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topic 0020-2

Zinc "whiskers", page 2

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A discussion started in 1995 but continuing through 2010


As an Industrial Hygienist, I have the opportunity to assess numerous health risks. Never have I seen any research about zinc whiskers or zinc needles. A minor search of professional IH groups has not identified any health based documentation. Of course zinc oxide, zinc stearate, and other zinc forms have been known and assessed for quite some time now. One article I recently read, attempted to draw a comparison between asbestos and zinc whisker exposure. While I can understand the electronic risks, do you know of any health based documentation? I am aware of the court case you directed others towards.


Ed Kramer
- St. Louis, Missouri

Fatal Deception: The Terrifying True Story of How Asbestos is Killing America

Asbestos: Risk Assessment, Epidemiology, and Health Effects


Would you please give us that asbestos-zinc whisker article's reference please? Sounds a little far out to me.

tom pullizi signature
Tom Pullizzi
Falls Township, Pennsylvania


I have not read the asbestos-zinc whisker article, but I do know that a relationship could be drawn between them. In at least one state (Michigan or Minnesota, I forget, but I'm sure there's others), the legal definition of 'asbestos' is any inorganic substance that has a 100:1 length-to-width ratio or greater. By this definition, zinc whiskers are classified as asbestos and a manufacturer could be sued on the grounds that the company is exposing their workers to asbestos. This legal definition is different than the true geologic definition of asbestos, which has this description in addition to others but is limited to a small range of silicate minerals. As a side note, 95% of all asbestos does NOT cause lung cancer. They do, however, cause asbestosis, which is the scarring of lung tissue as these crystals get stuck in the lung, which I'm sure that zinc whiskers could cause.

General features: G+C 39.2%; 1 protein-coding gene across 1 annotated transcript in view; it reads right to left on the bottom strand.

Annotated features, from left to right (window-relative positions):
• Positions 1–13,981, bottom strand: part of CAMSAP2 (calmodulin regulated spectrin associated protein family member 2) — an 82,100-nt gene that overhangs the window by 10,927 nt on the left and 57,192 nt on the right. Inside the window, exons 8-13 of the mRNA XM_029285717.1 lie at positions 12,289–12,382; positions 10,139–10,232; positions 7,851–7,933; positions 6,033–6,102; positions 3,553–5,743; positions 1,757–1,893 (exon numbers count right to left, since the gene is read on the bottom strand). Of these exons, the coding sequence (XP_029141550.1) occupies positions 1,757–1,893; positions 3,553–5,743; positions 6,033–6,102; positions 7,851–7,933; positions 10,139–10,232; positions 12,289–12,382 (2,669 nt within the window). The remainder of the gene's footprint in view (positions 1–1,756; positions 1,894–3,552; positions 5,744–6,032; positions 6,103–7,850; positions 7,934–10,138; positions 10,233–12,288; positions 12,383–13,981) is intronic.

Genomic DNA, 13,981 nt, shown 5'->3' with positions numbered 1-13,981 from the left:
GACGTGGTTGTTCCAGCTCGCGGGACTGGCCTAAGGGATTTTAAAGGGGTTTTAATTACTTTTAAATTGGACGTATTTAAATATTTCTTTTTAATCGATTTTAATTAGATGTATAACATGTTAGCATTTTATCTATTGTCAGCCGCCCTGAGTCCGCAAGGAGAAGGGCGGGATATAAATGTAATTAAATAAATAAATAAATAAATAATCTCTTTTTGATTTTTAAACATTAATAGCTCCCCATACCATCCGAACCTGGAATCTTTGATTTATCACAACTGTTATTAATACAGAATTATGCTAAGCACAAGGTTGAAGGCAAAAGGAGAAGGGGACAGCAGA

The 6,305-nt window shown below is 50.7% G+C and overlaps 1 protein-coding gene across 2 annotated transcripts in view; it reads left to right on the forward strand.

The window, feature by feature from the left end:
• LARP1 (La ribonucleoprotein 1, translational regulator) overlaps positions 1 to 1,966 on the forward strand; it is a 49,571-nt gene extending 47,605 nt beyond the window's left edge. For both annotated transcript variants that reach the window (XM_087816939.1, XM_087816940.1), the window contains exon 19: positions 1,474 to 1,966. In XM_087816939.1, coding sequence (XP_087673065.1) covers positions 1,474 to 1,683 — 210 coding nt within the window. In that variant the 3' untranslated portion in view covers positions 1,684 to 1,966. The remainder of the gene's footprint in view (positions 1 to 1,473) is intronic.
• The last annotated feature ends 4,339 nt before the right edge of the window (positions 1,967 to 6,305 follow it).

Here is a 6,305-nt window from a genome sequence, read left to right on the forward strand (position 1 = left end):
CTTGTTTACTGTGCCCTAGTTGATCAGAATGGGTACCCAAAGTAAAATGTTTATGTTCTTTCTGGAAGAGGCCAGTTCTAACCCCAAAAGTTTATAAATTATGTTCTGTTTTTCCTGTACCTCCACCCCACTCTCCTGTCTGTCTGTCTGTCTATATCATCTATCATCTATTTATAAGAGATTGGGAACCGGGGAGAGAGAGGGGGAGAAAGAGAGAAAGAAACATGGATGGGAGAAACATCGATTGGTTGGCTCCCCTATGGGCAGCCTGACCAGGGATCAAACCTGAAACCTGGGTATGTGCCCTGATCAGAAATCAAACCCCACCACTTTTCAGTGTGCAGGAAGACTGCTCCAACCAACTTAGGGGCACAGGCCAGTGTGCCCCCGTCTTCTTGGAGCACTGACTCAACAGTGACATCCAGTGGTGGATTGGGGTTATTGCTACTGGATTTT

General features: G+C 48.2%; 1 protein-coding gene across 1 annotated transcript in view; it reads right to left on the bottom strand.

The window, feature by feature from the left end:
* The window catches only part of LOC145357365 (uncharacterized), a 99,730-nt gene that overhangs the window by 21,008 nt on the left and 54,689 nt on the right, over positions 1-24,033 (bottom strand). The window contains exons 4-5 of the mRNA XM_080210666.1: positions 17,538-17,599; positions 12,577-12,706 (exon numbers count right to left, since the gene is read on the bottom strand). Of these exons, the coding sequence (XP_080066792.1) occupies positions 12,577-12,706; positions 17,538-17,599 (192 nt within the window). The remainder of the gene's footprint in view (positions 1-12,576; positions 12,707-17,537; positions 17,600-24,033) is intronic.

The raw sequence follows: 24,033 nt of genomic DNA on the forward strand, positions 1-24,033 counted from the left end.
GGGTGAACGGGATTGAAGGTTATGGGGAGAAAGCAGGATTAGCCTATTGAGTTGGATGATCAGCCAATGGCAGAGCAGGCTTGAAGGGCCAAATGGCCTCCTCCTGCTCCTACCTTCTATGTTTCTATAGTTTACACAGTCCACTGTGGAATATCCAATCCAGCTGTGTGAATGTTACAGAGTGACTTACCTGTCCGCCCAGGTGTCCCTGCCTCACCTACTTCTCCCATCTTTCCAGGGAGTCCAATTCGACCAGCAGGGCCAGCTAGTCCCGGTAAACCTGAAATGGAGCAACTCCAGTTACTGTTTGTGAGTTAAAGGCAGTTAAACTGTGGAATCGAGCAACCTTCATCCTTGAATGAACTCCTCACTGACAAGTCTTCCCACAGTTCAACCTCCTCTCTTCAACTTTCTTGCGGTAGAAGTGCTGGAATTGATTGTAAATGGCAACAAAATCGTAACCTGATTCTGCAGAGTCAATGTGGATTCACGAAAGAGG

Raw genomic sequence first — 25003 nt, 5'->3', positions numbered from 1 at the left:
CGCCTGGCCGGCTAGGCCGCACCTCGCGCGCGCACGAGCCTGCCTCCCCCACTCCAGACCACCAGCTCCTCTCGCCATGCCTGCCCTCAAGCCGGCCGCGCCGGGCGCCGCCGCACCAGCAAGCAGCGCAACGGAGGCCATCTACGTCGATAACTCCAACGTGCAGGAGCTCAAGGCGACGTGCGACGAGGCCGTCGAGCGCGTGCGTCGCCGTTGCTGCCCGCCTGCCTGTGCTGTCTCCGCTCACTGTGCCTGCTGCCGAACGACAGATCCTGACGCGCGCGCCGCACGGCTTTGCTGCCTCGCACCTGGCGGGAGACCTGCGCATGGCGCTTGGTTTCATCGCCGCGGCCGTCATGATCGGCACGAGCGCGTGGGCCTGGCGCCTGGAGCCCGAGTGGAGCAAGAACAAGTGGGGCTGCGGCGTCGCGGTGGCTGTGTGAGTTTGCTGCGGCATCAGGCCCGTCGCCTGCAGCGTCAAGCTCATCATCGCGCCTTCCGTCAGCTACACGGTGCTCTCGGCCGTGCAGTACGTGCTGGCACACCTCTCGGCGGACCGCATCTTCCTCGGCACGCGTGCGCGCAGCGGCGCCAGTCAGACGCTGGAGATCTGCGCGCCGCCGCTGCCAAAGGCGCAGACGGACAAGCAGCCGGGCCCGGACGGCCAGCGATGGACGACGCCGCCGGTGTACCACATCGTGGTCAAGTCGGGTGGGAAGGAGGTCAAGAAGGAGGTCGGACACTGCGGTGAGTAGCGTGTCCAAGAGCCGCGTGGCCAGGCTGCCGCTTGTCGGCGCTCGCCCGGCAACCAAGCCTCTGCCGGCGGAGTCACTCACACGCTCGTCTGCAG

I cannot remember which state this story came from, but some mining company that mined nothing similar to asbestos was sued for contaminating the river exiting the mining grounds with asbestos. After some scientific research was done, it was found that the mining company was keeping the river TOO clean. Some diatoms (aquatic microorganisms) that grow only in the cleanest of waters produced silica shells with a length-to-width ratio of 100:1 or greater, which met the legal definition. Unfortunately, I never heard about the conclusion of the lawsuit...

Chase Watkins
- Purcell, OK

Yes, certain particle sizes and shapes are troublesome regardless what material they're made of -- think of glass shards and the terrible bodily damage they can do despite how innocuous glass is as a 'chemical'.

Asbestosis is a real disease that had a number of industrial workers as its victims, and who have our deepest sympathy for their tragic fate.